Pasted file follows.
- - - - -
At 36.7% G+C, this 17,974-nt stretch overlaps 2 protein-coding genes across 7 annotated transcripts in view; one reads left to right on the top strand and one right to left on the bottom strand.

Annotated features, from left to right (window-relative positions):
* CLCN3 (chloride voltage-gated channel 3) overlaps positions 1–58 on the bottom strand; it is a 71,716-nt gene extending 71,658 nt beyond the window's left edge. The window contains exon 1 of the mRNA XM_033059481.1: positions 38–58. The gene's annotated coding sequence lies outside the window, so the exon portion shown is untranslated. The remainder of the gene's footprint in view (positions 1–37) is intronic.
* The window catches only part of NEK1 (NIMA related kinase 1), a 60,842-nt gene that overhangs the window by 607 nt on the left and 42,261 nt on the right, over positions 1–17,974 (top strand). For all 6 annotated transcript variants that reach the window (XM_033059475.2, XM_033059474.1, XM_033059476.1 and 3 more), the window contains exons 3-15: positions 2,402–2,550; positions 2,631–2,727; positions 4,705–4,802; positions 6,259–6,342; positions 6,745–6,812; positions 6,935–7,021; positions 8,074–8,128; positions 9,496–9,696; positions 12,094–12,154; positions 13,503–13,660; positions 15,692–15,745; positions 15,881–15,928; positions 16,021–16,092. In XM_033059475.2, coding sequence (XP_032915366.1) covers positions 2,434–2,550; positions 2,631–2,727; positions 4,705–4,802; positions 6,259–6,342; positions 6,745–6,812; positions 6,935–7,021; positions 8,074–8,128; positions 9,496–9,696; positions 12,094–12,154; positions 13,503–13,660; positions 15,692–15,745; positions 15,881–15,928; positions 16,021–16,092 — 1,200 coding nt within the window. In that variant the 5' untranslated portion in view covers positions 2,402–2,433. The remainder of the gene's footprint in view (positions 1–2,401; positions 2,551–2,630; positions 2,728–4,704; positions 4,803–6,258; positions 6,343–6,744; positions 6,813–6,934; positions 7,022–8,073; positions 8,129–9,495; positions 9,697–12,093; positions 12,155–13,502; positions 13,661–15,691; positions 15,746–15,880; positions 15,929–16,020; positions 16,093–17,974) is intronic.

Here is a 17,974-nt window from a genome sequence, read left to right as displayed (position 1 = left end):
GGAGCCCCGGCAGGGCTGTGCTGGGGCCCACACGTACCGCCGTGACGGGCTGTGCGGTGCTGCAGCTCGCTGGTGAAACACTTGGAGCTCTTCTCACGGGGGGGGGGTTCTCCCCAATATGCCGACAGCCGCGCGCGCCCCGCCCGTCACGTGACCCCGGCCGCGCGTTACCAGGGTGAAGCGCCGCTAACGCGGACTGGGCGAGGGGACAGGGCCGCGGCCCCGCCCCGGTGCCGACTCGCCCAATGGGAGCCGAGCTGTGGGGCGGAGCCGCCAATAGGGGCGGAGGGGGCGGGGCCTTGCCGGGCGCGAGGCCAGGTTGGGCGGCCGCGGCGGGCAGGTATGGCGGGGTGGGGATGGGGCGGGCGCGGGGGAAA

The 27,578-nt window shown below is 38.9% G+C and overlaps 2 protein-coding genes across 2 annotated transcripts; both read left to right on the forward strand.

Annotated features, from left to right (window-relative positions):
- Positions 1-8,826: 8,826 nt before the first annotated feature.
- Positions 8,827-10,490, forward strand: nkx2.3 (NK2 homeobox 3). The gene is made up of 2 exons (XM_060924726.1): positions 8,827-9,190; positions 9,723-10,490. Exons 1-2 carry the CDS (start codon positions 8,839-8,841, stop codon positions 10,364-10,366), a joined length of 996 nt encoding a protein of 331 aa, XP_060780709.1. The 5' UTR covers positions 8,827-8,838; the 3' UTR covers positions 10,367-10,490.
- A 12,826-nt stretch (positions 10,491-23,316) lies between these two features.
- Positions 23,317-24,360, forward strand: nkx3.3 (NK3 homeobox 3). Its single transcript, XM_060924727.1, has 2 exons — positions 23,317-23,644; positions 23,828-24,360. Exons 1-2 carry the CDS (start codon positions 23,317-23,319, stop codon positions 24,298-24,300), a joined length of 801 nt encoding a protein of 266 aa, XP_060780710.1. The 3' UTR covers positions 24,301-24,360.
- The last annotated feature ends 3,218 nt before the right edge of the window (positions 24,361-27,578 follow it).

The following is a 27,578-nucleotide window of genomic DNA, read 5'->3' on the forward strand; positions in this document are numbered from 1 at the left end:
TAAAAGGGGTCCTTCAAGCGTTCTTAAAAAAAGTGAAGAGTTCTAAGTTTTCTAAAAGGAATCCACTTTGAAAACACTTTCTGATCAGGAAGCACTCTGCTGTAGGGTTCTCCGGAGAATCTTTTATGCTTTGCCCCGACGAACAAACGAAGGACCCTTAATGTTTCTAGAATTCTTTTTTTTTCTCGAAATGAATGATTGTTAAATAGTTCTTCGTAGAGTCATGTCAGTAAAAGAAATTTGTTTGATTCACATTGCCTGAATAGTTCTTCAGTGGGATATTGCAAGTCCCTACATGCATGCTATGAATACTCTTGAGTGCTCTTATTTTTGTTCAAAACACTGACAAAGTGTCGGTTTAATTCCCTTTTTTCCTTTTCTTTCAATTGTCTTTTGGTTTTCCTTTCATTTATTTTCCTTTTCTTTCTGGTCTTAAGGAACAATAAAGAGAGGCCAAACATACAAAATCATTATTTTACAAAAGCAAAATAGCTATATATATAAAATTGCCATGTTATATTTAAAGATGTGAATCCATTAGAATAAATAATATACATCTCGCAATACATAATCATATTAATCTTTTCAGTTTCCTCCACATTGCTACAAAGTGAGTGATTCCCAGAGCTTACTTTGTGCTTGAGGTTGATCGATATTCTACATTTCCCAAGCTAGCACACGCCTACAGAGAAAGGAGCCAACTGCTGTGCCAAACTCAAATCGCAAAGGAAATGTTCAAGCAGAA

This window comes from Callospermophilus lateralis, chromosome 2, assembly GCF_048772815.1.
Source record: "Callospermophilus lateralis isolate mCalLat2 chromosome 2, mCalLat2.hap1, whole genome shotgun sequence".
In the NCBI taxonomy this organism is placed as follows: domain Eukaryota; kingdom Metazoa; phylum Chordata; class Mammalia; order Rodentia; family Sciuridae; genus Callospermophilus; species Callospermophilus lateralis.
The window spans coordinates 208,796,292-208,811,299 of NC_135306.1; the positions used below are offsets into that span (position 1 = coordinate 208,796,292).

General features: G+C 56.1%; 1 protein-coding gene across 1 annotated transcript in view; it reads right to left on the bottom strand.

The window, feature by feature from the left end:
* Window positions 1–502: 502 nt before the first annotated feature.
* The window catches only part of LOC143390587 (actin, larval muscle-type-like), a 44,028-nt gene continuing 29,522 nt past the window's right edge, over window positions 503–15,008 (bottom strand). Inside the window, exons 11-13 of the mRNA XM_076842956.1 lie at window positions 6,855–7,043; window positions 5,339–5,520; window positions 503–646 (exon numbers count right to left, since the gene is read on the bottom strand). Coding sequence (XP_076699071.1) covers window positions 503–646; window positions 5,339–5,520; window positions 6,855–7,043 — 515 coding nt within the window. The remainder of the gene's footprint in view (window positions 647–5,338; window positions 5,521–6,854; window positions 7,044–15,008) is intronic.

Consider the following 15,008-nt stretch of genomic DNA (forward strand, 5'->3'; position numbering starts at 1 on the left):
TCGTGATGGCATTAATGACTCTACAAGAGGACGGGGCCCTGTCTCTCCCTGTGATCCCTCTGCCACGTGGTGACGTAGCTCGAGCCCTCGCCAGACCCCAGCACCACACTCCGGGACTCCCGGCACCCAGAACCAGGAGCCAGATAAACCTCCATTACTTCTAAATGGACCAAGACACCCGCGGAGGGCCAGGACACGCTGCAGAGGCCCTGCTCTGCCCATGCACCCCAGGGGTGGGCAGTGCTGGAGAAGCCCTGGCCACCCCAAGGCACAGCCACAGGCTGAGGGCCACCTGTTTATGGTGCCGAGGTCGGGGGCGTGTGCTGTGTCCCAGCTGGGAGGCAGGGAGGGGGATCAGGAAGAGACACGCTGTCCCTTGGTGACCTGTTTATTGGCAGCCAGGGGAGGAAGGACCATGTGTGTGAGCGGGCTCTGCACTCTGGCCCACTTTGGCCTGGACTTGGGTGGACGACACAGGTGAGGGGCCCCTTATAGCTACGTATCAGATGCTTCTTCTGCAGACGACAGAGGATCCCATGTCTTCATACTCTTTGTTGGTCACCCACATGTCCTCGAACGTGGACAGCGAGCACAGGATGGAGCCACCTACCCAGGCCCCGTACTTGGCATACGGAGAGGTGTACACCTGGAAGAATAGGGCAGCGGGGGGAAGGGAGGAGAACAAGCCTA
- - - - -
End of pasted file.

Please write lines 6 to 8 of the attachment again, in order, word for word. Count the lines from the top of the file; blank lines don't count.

GGAGCCCCGGCAGGGCTGTGCTGGGGCCCACACGTACCGCCGTGACGGGCTGTGCGGTGCTGCAGCTCGCTGGTGAAACACTTGGAGCTCTTCTCACGGGGGGGGGGTTCTCCCCAATATGCCGACAGCCGCGCGCGCCCCGCCCGTCACGTGACCCCGGCCGCGCGTTACCAGGGTGAAGCGCCGCTAACGCGGACTGGGCGAGGGGACAGGGCCGCGGCCCCGCCCCGGTGCCGACTCGCCCAATGGGAGCCGAGCTGTGGGGCGGAGCCGCCAATAGGGGCGGAGGGGGCGGGGCCTTGCCGGGCGCGAGGCCAGGTTGGGCGGCCGCGGCGGGCAGGTATGGCGGGGTGGGGATGGGGCGGGCGCGGGGGAAA

The 27,578-nt window shown below is 38.9% G+C and overlaps 2 protein-coding genes across 2 annotated transcripts; both read left to right on the forward strand.

Annotated features, from left to right (window-relative positions):